A Lout can't remember the name of
When you can't say anything intelligent,
resort to Ad-hominem arguments.
The following two paragraphs come from an anonymous lout.
"Reading Dr. Hayden's anti-wind energy stance reminds us somewhat of the cantankerous old hillbilly who lived close to Mount St. Helens before it erupted. When the vulcanologists said it was time to evacuate, the hillbilly refused to oblige; he became something of a national hero for his stubbornness - sadly he was killed in the eruption when it came."
"Dr Hayden, in what looks to us like hillbilly science, propagates such nonsense as 'if you want power, you (need to) wait for the wind (to blow).' Does Dr Hayden seriously believe that the wind stops blowing everywhere at once? Wind undoubtably [sic] has a large role to play in a modern, renewable electricity generating grid."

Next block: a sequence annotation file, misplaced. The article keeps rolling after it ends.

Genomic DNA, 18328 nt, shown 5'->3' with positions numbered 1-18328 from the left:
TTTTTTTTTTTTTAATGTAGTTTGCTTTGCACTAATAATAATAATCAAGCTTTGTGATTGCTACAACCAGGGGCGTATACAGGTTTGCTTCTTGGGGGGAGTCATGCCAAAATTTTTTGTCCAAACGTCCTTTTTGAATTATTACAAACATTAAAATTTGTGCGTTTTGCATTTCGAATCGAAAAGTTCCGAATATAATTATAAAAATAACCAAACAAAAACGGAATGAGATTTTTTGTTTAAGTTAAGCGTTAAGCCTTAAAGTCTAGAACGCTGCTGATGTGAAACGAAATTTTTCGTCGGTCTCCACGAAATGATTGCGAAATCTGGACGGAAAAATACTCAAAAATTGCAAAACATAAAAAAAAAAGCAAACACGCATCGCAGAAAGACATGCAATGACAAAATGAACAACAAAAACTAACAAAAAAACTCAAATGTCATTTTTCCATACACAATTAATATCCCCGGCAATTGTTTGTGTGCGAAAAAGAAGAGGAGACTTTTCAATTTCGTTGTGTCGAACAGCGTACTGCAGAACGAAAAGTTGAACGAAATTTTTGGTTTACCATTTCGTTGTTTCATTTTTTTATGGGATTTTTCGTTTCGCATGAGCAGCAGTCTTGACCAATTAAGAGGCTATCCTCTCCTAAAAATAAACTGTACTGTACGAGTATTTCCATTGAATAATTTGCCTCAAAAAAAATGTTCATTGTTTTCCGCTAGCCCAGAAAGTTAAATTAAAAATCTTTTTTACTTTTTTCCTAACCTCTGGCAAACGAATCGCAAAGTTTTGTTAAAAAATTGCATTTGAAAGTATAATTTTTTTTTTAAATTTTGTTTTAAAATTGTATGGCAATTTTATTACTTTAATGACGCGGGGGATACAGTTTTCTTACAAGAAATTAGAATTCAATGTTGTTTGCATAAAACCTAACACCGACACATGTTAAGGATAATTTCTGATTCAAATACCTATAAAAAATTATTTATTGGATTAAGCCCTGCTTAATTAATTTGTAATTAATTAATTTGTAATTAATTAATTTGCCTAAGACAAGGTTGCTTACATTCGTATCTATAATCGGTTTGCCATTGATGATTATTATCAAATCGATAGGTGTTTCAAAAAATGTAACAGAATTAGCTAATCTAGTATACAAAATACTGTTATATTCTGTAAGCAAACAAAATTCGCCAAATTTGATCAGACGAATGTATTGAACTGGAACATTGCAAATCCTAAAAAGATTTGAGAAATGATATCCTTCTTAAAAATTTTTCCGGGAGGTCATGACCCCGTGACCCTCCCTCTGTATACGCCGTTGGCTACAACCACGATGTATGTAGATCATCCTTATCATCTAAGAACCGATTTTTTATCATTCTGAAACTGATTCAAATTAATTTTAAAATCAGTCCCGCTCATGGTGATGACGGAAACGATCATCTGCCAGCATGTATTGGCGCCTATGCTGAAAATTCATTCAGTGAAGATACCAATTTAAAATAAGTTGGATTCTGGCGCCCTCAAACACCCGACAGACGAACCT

Of course, that comment is utterly irrelevant to the homeowner who lives in a remote location and has a wind turbine that responds to the local wind. People want power when they flick on a switch, not when the wind blows.
But do large areas lose wind simultaneously?
Let us ask the opposite: Are there ever any storms that extend over thousands of square miles? Yes. We hear about hurricanes because they are dramatic events that cover huge areas.
We don't normally hear about
calm air covering huge areas, because the event is not dramatic.
However, it does indeed happen. When it does, power must come from